Many stories finally getting told
lived her whole life in the city, can still clearly remember what life was like for black residents in the county in the day’s of sharecropping and Jim Crow. Williams recalls attending school at the all-black Washington Street School where school children would share together old dilapidated textbooks handed down to them from the white schools.
“These are things that young blacks need to be educated about,” said Williams, a teacher retired from Ficquett Elementary School and the great granddaughter of the Rev. Toney Baker who founded the first black church in the county — Bethlehem Baptist Church.
According to Sawyer, Williams has been a great asset to the organization, filling in gaps of knowledge and helping to edit the Web site’s content.
Williams said she hopes the association can educate the children of the county who wouldn’t otherwise have a parent figure present in their lives to teach them about their heritage and history.
“Children now don’t have anybody,” Williams said. “They don’t have a figure that they can look up to and that worries me.”
For Sawyer, the contributions from young people in the community will be instrumental in carrying on the mission of the African-American Historical Association.
“We didn’t record our history years ago,” said Sawyer. “We are in a position now to record our history.”
Word has already gotten out about the new site said Sawyer, adding that he has been very gratified to have been contacted by so many members of the community, both black and white, who are interested in joining the association and contributing to its mission.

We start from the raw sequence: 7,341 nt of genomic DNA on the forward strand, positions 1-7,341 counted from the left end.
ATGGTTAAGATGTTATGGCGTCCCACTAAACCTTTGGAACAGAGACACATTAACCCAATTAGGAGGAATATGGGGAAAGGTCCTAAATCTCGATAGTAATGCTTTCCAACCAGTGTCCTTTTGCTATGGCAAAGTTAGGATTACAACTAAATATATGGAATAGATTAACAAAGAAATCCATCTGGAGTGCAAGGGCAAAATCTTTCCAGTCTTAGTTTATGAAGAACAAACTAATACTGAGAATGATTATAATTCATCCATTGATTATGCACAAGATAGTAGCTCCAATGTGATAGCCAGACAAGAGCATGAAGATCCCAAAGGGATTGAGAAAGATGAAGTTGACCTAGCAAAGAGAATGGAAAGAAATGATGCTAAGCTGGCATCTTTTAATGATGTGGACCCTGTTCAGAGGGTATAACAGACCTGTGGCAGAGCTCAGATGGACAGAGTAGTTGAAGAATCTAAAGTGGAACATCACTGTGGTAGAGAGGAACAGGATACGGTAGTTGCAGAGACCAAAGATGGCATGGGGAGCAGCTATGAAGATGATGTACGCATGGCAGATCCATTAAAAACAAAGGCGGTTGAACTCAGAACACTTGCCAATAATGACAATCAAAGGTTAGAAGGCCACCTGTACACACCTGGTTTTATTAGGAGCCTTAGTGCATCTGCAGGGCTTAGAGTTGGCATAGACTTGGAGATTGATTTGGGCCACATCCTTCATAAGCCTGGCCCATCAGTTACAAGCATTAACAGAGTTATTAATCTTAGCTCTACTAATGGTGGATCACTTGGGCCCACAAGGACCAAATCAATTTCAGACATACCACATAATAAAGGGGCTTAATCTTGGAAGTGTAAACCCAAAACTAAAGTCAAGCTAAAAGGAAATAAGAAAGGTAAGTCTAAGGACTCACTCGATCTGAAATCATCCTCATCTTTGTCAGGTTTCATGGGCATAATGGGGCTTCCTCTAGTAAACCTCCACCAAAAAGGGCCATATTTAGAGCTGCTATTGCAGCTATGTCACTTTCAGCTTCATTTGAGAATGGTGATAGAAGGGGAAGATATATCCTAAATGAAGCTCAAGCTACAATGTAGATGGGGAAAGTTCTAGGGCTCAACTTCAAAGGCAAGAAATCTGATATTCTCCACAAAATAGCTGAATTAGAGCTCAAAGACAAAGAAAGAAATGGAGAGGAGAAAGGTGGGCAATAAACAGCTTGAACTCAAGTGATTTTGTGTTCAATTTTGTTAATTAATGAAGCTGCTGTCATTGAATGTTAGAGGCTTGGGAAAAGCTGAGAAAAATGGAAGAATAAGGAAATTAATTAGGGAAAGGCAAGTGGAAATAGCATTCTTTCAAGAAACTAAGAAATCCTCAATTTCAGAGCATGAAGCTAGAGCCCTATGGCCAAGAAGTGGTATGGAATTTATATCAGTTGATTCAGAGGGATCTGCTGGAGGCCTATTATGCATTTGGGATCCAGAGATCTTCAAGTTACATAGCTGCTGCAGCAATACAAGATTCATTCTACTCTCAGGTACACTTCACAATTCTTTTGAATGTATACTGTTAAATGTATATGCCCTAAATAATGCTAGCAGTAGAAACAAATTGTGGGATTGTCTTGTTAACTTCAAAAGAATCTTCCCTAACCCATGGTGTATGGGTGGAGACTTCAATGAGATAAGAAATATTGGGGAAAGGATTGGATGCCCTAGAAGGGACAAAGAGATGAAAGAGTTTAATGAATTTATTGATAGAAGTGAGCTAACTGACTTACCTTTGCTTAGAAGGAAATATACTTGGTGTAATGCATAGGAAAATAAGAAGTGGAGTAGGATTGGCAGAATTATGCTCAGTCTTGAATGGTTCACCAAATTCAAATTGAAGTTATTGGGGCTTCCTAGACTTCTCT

“It’s going to be an asset, not only to the African-American community but to the entire Covington, Newton County, Mansfield, Oxford, Newborn, Porterdale community,” said Sawyer of the Web site.
While the historical association is still finding its feet (the organization expects to receive its 501(c) 3 certification in the coming weeks), additional projects are in the works said Sawyer. Future endeavors of the organization include the development of books, pamphlets, newsletters, exhibitions, driving and walking tours, historical markers and electronic media broadcasts to further the dissemination of information about black history and culture in the county.
The African-American Historical Association encourages people of all ages and backgrounds to participate in researching and sharing their knowledge of black history with the organization.
The organization also seeks to work closely with local educators to teach the county’s youth about black heritage and to sponsor conferences, workshops and community conversations about black history, heritage and genealogy in the county.
As part of the African-American Historical Association’s work, Sawyer said he is working to bring community leaders and educators onto his weekly hourlong radio show “Thy Brother’s and Sister’s Keeper,” which airs at 3 p.m. on Sundays on radio station 1430 WGFS AM, Covington.